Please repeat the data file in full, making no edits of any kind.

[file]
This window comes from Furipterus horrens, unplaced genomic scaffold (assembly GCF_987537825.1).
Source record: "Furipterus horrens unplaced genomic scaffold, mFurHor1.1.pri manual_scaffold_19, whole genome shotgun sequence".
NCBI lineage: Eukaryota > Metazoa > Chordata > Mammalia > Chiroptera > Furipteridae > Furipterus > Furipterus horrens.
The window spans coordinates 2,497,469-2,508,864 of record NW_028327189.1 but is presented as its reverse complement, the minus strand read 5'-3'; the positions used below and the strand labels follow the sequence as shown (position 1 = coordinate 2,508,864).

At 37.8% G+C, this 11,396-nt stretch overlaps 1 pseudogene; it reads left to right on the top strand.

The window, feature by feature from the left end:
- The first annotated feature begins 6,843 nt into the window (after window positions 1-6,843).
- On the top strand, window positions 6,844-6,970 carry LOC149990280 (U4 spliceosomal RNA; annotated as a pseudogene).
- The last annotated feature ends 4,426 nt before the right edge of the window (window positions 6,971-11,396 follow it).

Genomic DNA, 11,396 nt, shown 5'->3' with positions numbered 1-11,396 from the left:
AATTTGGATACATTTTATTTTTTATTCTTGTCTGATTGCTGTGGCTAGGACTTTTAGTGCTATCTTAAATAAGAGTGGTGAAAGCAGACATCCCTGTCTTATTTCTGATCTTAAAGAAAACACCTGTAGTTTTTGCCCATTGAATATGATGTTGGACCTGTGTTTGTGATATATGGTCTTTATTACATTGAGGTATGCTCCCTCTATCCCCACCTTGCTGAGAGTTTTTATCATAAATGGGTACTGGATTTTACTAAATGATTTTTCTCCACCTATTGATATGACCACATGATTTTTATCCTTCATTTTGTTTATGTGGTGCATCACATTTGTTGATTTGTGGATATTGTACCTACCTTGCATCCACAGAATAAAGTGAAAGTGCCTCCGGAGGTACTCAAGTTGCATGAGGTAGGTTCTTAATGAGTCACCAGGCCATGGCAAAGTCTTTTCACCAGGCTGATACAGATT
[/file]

This window comes from Furipterus horrens, unplaced genomic scaffold (assembly GCF_987537825.1).
Source record: "Furipterus horrens unplaced genomic scaffold, mFurHor1.1.pri manual_scaffold_19, whole genome shotgun sequence".
NCBI lineage: Eukaryota > Metazoa > Chordata > Mammalia > Chiroptera > Furipteridae > Furipterus > Furipterus horrens.
The window spans coordinates 2,497,469-2,508,864 of record NW_028327189.1 but is presented as its reverse complement, the minus strand read 5'-3'; the positions used below and the strand labels follow the sequence as shown (position 1 = coordinate 2,508,864).

At 37.8% G+C, this 11,396-nt stretch overlaps 1 pseudogene; it reads left to right on the top strand.

The window, feature by feature from the left end:
- The first annotated feature begins 6,843 nt into the window (after window positions 1-6,843).
- On the top strand, window positions 6,844-6,970 carry LOC149990280 (U4 spliceosomal RNA; annotated as a pseudogene).
- The last annotated feature ends 4,426 nt before the right edge of the window (window positions 6,971-11,396 follow it).

Genomic DNA, 11,396 nt, shown 5'->3' with positions numbered 1-11,396 from the left:
AATTTGGATACATTTTATTTTTTATTCTTGTCTGATTGCTGTGGCTAGGACTTTTAGTGCTATCTTAAATAAGAGTGGTGAAAGCAGACATCCCTGTCTTATTTCTGATCTTAAAGAAAACACCTGTAGTTTTTGCCCATTGAATATGATGTTGGACCTGTGTTTGTGATATATGGTCTTTATTACATTGAGGTATGCTCCCTCTATCCCCACCTTGCTGAGAGTTTTTATCATAAATGGGTACTGGATTTTACTAAATGATTTTTCTCCACCTATTGATATGACCACATGATTTTTATCCTTCATTTTGTTTATGTGGTGCATCACATTTGTTGATTTGTGGATATTGTACCTACCTTGCATCCACAGAATAAAGTGAAAGTGCCTCCGGAGGTACTCAAGTTGCATGAGGTAGGTTCTTAATGAGTCACCAGGCCATGGCAAAGTCTTTTCACCAGGCTGATACAGATT